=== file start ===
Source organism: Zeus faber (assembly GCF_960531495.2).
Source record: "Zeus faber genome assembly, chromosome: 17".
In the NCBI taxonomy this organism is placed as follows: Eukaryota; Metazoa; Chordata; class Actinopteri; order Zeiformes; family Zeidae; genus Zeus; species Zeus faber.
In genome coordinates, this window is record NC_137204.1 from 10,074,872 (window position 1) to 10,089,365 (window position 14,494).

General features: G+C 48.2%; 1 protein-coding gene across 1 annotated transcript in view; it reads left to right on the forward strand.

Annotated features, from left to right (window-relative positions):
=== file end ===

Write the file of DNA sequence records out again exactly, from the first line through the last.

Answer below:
Source organism: Zeus faber (assembly GCF_960531495.2).
Source record: "Zeus faber genome assembly, chromosome: 17".
In the NCBI taxonomy this organism is placed as follows: Eukaryota; Metazoa; Chordata; class Actinopteri; order Zeiformes; family Zeidae; genus Zeus; species Zeus faber.
In genome coordinates, this window is record NC_137204.1 from 10,074,872 (window position 1) to 10,089,365 (window position 14,494).

General features: G+C 48.2%; 1 protein-coding gene across 1 annotated transcript in view; it reads left to right on the forward strand.

Annotated features, from left to right (window-relative positions):